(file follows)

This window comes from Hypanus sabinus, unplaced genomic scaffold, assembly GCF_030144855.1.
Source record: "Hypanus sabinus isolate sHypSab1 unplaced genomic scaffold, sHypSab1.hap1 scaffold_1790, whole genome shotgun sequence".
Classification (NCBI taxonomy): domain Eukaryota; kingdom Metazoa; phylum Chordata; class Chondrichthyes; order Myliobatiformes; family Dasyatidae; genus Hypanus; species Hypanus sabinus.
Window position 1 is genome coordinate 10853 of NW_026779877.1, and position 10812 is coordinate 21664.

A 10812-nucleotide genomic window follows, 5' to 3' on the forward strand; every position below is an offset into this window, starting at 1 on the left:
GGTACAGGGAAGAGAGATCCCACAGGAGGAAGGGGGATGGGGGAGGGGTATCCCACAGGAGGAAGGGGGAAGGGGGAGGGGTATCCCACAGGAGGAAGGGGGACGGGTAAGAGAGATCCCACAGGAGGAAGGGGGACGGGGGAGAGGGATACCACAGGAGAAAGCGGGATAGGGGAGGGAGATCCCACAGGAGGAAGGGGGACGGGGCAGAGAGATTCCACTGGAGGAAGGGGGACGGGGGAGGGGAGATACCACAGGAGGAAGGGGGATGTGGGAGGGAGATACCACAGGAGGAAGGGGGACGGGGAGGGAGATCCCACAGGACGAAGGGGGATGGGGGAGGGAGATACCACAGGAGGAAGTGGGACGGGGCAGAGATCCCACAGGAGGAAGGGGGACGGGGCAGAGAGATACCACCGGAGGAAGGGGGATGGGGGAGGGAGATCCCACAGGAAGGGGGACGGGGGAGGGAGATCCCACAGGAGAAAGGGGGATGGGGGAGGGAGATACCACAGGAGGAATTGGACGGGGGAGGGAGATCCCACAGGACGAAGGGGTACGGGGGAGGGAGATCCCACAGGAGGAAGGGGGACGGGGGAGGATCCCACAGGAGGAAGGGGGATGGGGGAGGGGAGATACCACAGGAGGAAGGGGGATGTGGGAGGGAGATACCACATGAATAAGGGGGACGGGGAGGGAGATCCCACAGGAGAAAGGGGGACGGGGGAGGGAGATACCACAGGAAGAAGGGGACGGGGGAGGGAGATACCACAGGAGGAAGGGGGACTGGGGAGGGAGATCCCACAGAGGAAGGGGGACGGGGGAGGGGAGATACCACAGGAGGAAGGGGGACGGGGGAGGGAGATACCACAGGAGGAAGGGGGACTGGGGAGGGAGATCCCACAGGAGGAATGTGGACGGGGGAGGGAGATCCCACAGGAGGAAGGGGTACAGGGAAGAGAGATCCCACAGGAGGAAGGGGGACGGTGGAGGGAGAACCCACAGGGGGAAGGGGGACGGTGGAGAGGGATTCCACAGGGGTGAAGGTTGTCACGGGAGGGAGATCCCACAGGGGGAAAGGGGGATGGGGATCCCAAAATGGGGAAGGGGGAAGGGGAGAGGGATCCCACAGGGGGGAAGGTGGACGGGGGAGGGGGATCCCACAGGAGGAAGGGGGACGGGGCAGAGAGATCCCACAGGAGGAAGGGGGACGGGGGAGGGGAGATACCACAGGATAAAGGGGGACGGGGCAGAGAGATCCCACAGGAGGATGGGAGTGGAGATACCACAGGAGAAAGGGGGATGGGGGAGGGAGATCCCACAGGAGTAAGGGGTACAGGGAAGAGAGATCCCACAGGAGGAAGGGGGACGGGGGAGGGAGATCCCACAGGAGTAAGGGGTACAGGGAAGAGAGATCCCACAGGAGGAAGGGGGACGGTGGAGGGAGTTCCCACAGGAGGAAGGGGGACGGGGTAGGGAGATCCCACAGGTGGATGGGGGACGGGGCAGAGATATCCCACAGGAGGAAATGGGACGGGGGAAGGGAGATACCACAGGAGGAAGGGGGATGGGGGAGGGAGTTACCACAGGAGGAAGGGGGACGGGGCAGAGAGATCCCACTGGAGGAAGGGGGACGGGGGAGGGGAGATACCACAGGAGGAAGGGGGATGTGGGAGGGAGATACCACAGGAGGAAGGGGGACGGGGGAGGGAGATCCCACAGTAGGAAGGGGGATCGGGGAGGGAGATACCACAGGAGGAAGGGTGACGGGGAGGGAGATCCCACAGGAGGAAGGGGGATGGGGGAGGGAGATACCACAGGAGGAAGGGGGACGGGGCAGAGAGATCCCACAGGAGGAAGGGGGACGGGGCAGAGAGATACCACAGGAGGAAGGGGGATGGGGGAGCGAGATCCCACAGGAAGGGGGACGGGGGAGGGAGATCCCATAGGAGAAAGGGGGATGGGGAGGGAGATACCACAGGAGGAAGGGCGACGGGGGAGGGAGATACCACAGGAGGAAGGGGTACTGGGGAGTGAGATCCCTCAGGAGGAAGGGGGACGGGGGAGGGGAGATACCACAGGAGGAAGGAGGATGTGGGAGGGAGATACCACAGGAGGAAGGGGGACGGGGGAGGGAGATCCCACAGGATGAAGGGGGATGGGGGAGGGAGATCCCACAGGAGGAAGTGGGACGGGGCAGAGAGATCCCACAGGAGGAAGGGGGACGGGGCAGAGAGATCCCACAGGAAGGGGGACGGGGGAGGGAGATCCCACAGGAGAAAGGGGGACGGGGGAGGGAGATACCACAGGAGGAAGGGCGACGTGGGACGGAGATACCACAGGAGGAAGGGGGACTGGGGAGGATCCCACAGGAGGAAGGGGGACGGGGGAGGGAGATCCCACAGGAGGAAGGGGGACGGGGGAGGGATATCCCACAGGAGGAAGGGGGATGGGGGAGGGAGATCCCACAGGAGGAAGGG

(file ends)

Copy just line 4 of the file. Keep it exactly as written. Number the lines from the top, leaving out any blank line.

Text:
Window position 1 is genome coordinate 10853 of NW_026779877.1, and position 10812 is coordinate 21664.